In the Southwest, Mexico, and some Latin American countries, today is best own as the first day of El Dia de los Muertos, but November 1 also has it’s background in All Hallows Day or Hallowmas.
In Medieval Europe, Halloween lasted three days - All Hallows Eve on the 31st of October, All Hallows Day on November 1, and the Feast of All Souls on November 3 - which were all meant to be days to honor the death and keep one’s own morality in mind. Halloween was part of a Pagan day of harvest. What started as Samhain, a day when the veil between the spirit world and the mortal world was dangerously thin, became a Christian holiday of remembrance. The recently deceased were the most cared for in these celebrations, hoping their souls weren’t lost in Purgatory. All Saint’s and All Soul’s days are for visiting graves, feasting in honor of the dead, and, of course, remember all of those obscure Catholic saints who died in very creative ways.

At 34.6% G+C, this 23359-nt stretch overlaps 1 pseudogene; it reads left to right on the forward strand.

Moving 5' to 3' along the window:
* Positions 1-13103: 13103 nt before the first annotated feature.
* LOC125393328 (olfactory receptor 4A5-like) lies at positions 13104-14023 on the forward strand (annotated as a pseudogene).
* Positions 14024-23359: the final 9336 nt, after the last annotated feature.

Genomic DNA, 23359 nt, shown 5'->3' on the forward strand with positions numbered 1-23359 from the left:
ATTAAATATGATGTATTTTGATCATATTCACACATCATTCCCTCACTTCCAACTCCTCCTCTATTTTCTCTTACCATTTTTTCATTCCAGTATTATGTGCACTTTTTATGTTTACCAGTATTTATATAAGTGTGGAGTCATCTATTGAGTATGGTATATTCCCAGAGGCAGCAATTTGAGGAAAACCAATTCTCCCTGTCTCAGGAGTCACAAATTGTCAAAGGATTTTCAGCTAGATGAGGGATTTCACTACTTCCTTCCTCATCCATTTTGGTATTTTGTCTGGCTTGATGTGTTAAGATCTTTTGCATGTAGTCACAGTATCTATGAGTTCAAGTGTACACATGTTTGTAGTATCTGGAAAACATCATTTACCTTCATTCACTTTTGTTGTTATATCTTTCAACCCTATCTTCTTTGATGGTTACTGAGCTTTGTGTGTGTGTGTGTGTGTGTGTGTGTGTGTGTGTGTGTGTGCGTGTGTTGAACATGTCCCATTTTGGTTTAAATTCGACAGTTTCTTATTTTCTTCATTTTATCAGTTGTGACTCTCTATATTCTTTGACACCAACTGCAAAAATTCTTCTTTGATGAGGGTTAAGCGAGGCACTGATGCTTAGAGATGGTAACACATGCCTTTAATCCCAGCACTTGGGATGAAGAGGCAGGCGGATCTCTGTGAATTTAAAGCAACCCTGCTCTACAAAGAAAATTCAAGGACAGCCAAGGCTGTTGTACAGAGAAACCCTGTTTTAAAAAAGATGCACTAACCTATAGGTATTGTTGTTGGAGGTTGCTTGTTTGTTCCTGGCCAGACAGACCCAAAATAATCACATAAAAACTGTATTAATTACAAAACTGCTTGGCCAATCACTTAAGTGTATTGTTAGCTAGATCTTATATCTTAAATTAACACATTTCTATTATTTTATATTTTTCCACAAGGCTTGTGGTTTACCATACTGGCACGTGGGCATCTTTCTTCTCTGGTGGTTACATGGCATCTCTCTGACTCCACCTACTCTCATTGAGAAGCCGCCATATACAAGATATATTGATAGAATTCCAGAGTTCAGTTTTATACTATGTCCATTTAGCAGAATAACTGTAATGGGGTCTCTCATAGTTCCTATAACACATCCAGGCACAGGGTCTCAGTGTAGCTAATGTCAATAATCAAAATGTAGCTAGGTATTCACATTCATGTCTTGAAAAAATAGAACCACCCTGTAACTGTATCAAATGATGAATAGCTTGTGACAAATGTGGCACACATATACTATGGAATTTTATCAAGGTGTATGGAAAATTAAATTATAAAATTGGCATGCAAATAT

So what’s with the history lesson, you may ask? I just wanted to point out that, even if you aren’t Catholic, your Halloween celebrations do not need to end just yet. Sacrifices aren’t just for on Halloween, you know. The powers that be need to know that you are serious about your tributes.
So, make a pretty wreath from the bones of your enemies and place it on Grandma’s grave. She will like to know you’re thinking of her even after Halloween is over. And while you are at it, say a prayer to St. Dymphna. Her story sucks. Look it up if you dare.